Word Nerd: 11 essential words we have Shakespeare to thank for

12 Jun

Why was Shakespeare one of the best writers in English? He had the best stories, characters and words. How? Stories he improvised, characters he invented, and words he borrowed.

Now, before belligerent bardolaters barge in, we’d like to say that yes, the Bard’s genius was just that – genius. And far be it from us to dismiss it or explain it away.  Shakespeare was Shakespeare, and there are a 1000 reasons which make him the literary legend that he is.

But, one of the important ways in which Shakespeare enriched language was by inventing words. According to one source, the number is close to 1700. Of course, people argue that the words written by the Bard were probably in oral circulation earlier. However, he still deserves credit the first to write them, and down record them for posterity.

And so, we bring you a list of 11 words we use every day that are the Bard’s legacy.

1. Addiction: Othello

If not for the Bard & his penchant for coming up with new words, how would we define the way we feel about chocolate, TV series, and boybands?

2. Amazement: Pericles

Although the suffix ‘-ment’ has been replaced by ‘-balls’ in teenage jargon, the word remains important. To be fair, it originated in Middle English, but Shakespeare was the first to use it in this form.

3. Dauntless: Henry VI – Part 3

To daunt comes from the Middle English ‘to tame’. Henry VI advises Queen Margaret to not be tamed by misfortune, but to be dauntless and triumph over adversity. Words to live by, yes?

4. Eyeball: The Tempest

One of the techniques which Shakespeare perfected was using nouns as verbs. This is what gives the word’s modern usage its flavour, “Did you see the way she eyeballed his watch?”

5. Ladybird: Romeo & Juliet

While we aren’t overtly fond of the insect kingdom, we do love ladybirds. Something about them reminds us of summer picnics and happy times. There is an interesting explanation for the origin of that word which you can find here.

6. Leapfrog: Henry V

Not sure if the you have ever played leapfrog – it requires vaulting with parted legs over people who are bending down. (If it’s any fun, let us know) Again, a noun which is mostly used as a verb in the modern age. Everything leapfrogs these days – technology, relationships, and obviously, business executives.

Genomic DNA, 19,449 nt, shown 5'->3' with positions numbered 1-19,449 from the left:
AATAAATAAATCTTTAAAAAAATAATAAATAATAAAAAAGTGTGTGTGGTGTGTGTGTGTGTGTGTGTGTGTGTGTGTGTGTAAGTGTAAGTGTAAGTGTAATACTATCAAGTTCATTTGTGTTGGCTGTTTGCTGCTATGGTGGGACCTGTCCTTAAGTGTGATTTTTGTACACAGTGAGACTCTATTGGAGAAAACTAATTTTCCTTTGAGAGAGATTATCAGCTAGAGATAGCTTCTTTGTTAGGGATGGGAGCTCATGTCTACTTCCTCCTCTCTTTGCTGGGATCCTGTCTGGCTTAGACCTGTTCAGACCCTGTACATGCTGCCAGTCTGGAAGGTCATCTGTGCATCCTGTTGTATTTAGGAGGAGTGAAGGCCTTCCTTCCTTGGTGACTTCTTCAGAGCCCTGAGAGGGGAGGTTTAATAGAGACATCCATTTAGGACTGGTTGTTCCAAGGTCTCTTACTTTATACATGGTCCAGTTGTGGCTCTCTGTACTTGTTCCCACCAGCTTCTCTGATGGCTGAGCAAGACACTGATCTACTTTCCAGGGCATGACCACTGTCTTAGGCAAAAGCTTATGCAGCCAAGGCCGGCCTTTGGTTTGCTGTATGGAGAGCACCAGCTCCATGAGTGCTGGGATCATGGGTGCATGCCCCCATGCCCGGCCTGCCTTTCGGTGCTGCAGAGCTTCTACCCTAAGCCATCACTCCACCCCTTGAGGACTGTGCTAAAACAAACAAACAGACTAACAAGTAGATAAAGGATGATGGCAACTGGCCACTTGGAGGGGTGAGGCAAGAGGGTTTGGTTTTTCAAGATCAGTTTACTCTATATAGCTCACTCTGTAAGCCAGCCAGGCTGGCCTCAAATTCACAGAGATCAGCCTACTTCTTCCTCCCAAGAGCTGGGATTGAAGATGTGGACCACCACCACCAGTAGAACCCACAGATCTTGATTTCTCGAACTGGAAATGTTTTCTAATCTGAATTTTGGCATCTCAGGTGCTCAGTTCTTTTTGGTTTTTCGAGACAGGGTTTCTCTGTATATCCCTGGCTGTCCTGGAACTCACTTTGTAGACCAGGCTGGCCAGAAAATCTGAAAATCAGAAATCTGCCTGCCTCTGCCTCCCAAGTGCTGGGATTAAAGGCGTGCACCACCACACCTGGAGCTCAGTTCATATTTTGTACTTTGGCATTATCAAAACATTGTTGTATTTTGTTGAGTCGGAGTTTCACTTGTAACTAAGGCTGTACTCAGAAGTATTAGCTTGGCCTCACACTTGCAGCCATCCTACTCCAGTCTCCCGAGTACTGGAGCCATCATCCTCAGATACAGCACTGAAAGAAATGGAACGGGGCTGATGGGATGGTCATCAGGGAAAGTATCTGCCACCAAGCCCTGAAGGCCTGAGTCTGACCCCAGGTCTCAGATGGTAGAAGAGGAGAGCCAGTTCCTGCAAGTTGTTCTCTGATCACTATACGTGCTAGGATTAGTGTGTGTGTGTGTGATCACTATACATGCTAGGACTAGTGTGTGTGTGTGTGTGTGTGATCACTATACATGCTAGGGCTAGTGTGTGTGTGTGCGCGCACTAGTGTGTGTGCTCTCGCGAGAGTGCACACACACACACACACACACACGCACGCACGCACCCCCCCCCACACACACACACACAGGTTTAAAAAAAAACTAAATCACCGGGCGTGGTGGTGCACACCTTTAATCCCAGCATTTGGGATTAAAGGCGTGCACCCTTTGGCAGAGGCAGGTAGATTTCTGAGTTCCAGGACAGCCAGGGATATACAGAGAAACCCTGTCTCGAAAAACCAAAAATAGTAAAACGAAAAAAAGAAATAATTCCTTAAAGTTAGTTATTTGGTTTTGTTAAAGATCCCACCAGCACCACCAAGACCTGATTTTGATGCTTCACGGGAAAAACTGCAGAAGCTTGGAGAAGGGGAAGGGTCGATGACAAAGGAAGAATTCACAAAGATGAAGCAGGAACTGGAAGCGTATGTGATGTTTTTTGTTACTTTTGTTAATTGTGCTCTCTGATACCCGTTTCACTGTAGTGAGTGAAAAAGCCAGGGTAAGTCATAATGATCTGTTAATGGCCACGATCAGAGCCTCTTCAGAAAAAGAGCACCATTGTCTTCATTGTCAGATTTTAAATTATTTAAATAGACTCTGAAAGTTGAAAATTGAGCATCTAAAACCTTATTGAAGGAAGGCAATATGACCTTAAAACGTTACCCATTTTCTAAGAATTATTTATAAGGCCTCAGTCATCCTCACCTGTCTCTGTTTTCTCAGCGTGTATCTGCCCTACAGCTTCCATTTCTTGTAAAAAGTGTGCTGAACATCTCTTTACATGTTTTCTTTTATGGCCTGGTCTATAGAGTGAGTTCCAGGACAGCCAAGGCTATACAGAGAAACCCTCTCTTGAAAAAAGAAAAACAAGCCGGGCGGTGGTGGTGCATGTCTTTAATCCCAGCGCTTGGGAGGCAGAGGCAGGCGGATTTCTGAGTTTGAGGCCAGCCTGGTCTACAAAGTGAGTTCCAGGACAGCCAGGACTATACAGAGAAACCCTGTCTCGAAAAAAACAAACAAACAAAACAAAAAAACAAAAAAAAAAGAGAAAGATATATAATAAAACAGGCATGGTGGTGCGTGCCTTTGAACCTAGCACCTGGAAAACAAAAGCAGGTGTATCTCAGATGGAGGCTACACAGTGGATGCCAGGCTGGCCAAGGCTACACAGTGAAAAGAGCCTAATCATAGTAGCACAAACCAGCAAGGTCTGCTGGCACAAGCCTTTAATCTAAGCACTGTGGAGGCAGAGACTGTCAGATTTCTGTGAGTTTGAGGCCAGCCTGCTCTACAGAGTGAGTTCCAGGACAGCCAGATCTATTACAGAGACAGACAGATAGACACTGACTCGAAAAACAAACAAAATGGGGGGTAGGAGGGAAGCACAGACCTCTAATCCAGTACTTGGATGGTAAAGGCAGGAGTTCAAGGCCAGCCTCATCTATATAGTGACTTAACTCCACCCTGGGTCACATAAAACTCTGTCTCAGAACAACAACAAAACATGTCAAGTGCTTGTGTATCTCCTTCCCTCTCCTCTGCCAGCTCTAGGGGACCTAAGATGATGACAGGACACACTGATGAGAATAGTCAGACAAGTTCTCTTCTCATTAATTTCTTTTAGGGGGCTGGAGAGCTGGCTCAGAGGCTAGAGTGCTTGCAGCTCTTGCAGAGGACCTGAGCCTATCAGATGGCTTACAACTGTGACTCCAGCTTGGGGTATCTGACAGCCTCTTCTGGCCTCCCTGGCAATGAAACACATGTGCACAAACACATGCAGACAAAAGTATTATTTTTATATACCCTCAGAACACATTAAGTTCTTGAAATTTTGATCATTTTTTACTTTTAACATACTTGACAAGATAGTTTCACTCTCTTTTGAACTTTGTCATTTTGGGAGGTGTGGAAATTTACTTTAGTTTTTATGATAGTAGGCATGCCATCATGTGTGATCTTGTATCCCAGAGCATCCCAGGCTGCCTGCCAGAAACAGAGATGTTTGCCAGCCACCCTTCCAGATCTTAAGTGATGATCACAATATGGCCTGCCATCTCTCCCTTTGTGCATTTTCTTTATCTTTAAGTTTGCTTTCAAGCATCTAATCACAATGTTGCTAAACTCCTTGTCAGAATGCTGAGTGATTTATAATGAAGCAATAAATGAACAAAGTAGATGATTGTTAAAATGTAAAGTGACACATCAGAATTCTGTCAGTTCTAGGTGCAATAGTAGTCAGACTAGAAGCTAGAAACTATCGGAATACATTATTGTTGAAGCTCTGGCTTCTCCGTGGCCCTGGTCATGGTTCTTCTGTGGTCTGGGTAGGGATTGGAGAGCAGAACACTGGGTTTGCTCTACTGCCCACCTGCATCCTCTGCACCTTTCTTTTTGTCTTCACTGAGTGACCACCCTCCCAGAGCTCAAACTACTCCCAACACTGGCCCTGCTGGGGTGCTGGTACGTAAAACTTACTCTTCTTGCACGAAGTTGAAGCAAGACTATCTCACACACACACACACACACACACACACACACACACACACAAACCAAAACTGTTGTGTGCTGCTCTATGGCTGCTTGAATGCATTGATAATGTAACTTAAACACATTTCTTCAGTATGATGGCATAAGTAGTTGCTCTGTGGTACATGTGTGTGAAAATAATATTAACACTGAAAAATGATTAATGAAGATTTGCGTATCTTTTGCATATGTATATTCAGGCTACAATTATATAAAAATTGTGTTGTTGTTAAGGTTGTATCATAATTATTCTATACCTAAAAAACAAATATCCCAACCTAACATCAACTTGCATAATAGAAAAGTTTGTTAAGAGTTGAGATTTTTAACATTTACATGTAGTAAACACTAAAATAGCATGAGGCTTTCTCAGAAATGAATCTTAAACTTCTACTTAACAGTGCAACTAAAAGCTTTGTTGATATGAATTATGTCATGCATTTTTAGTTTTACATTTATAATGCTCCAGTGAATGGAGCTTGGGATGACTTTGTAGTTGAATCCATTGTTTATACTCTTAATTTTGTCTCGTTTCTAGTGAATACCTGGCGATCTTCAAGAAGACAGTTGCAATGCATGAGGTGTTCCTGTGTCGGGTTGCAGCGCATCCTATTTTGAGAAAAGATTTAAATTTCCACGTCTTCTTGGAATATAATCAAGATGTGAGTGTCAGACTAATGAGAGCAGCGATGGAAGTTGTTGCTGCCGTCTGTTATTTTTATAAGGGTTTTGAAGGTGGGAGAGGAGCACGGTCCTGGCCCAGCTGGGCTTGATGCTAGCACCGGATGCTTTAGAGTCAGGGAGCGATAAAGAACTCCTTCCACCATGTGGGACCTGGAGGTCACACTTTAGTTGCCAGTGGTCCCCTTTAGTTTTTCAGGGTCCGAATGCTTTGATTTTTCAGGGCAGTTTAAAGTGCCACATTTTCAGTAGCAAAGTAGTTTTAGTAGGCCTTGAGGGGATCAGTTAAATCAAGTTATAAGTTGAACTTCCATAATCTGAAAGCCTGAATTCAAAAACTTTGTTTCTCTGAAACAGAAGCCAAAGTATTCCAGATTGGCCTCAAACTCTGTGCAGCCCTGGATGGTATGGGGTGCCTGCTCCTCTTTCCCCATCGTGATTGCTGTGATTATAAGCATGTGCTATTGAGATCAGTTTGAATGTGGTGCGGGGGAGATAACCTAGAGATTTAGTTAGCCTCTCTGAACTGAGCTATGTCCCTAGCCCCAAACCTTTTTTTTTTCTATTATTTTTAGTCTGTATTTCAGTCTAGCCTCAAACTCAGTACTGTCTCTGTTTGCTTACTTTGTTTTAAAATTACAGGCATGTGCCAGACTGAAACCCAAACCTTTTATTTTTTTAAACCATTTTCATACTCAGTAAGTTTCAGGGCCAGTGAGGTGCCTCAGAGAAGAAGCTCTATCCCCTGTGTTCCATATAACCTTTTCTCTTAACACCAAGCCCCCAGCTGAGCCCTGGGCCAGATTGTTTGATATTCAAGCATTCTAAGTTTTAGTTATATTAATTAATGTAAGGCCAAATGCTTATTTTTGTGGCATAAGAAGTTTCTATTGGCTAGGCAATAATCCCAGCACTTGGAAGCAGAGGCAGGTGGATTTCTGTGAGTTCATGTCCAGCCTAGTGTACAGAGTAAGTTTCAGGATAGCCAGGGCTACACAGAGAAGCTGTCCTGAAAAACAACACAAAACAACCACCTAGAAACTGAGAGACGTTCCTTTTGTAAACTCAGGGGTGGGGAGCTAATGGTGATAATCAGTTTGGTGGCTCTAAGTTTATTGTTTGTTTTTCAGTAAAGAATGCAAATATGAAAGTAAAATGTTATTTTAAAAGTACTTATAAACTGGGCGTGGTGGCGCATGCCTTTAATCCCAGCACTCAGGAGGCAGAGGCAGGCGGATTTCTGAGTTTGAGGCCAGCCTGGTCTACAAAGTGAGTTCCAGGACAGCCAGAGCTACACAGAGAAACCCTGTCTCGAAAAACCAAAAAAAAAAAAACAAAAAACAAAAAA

7. Mortifying: Much Ado About Nothing

The word has Late Middle English roots, which mean repression. Shakespeare used this word both in Much Ado About Nothing & The Merchant of Venice. In the latter play, one of the characters says he would rather die of passion than of repression.

Today, of course, the word is commonly used to indicate extreme embarrassment. (That’s why it’s our favourite!)

8. Ode: Love’s Labour Lost

This word traveled from Greek to Latin to French before it was embraced by English, thanks to Shakespeare. The meaning of the word has remained the same – a lyric poem meant to praise.

9. Silliness: Othello

You would be surprised to know that, in Old English, to be silly meant to be happy or innocent. We guess the same school of thought inspired the adage, “Ignorance is bliss.” In Middle English, the word came to mean pitiable & weak. By Shakespeare’s time, it meant the same as it does today. Hence, Roderigo’s lament, “It is silliness to live, when to live is torment..”

10. Vulnerable: Macbeth

Shakespeare adopted the word from Latin. Again, the meaning has stayed constant, though the context has evolved ever so much. We doubt that in the 16th century, being vulnerable was applauded as a way to connect with the world. But they didn’t have our new-age mumbo-jumbo then.

11. Zany: Love’s Labour Lost

Don’t you love the word? We do.

It also has the most interesting of etymologies, so stay with us. Italian clowns, when they played servants, were commonly called Giovanni. The name travelled to France and became zani, which was then adopted into English as zany.
It’s not an insult though. The word means something unconventional, out-of the-ordinary, eccentric. All good things to be.

Are there any important words we’ve missed? Or interesting word origin stories that you would like to share? Email us or leave a comment below.
Read other Word Nerd articles here.

Word Nerd: Are Rules Only for Fools?
Word Nerd: 5 made-up words that are now part of the English language
Word Nerd: A Good Vocabulary Makes You Smarter

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